Study planned for $6.4bn Saudi solar plant
Wa'ad Al Shammal would house 3GW solar PV manufacturing plant
SunEdison has announced plans for a feasibility study into a $6.4bn, 3GW solar PV (photovoltaic) manufacturing plant at Wa’ad Al Shammal.
The announcement follows successful preliminary talks in 2013 between SunEdison and Saudi Arabia’s National Industrial Clusters Development Program (NICDP), a government agency designed to foster growth in five specific industries, including solar energy.
The Government of Saudi Arabia’s Public Investment Fund (PIF) and the Saudi Arabian Investment Company (Sanabil Investments) have both committed to the proposed project.
The plant would use SunEdison's proprietary high pressure silane fluidized bed reactor (HP-FBR) polysilicon and continuous Czochralski (CCz) crystal ingot technology to produce solar wafers, cells and panels for domestic use and to further develop the Kingdom’s solar export market.
"We anticipate substantial growth of solar PV within the Kingdom and the region. This project will support that growth, and the growth aspirations of SunEdison and our Saudi partners," said Ahmad Chatila, CEO of SunEdison.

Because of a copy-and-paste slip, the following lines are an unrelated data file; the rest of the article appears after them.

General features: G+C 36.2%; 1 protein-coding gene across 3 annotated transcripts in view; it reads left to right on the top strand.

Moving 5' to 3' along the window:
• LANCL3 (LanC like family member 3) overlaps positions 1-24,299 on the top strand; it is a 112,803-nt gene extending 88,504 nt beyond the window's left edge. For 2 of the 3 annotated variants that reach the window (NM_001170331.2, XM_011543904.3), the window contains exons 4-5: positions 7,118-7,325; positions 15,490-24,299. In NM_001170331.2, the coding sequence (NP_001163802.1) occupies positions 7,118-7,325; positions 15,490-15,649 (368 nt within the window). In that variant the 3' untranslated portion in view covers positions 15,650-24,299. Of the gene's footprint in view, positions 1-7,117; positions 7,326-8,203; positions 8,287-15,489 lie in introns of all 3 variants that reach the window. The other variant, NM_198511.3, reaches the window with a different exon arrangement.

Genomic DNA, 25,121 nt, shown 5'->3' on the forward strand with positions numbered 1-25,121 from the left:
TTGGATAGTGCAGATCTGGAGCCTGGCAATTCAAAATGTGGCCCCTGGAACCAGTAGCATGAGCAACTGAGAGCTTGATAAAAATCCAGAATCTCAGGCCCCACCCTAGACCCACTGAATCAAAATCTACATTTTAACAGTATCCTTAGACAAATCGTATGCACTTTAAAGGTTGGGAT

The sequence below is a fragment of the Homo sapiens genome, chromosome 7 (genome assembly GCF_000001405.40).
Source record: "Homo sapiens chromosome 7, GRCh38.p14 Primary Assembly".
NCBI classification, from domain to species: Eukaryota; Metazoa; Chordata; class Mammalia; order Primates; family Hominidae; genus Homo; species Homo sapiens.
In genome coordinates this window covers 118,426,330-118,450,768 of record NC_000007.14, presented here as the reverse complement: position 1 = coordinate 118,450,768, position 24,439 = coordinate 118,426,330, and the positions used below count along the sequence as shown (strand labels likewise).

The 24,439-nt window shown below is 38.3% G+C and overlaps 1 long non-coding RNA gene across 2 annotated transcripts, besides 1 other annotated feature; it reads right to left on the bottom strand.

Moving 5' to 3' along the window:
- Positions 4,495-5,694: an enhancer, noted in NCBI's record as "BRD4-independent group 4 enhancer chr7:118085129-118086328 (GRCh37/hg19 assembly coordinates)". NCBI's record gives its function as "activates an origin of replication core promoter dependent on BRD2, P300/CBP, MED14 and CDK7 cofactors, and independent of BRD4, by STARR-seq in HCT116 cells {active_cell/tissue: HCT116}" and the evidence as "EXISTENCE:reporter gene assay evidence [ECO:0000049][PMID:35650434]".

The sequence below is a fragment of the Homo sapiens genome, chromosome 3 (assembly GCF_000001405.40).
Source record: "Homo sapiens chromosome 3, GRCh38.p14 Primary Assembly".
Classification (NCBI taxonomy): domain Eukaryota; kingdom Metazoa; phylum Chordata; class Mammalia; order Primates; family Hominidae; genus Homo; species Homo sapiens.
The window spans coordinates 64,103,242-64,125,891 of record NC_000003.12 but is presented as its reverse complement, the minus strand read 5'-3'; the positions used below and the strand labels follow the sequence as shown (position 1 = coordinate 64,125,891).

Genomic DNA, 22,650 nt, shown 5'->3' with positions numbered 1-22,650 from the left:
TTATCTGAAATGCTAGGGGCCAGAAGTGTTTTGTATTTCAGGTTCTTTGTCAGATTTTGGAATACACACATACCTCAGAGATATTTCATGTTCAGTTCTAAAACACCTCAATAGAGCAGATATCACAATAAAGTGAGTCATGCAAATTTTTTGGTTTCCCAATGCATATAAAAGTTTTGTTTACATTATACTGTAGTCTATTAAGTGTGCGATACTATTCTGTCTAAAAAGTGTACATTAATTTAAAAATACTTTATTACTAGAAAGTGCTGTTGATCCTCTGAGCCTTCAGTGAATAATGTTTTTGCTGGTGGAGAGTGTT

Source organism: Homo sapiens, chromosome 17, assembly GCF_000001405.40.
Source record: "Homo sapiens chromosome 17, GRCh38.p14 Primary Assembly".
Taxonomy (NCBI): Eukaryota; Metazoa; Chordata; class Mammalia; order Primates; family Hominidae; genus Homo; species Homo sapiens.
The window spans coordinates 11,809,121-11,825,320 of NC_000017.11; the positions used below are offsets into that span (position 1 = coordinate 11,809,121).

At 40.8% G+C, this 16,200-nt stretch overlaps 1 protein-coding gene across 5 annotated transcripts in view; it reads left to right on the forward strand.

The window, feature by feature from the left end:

“The combination of SunEdison technology, and the Kingdom's world-class manufacturing and energy sector expertise will enable us to capitalise on substantial growth in the Kingdom and the region, and maximise the value of solar PV projects supported by this venture.”
The proposed plant has strong government support, with Saudi Arabia’s Ministry of Petroleum and Minerals and the Saudi Electrical Company (SEC) pledging to provide natural gas and other energy needs should construction begin; which could occur in 2017.
Eng. Azzam Shalabi, president of NICDP said, “This project will be capable of building a complete industrial eco-system that is sustainable and able to compete on a global level by utilizing pioneering technology developed by SunEdison to produce high purity polysilicon, and high-efficiency, low-cost mono-crystalline ingots, in addition to benefiting from economies of scale given the size and vertically integrated nature of the complex.”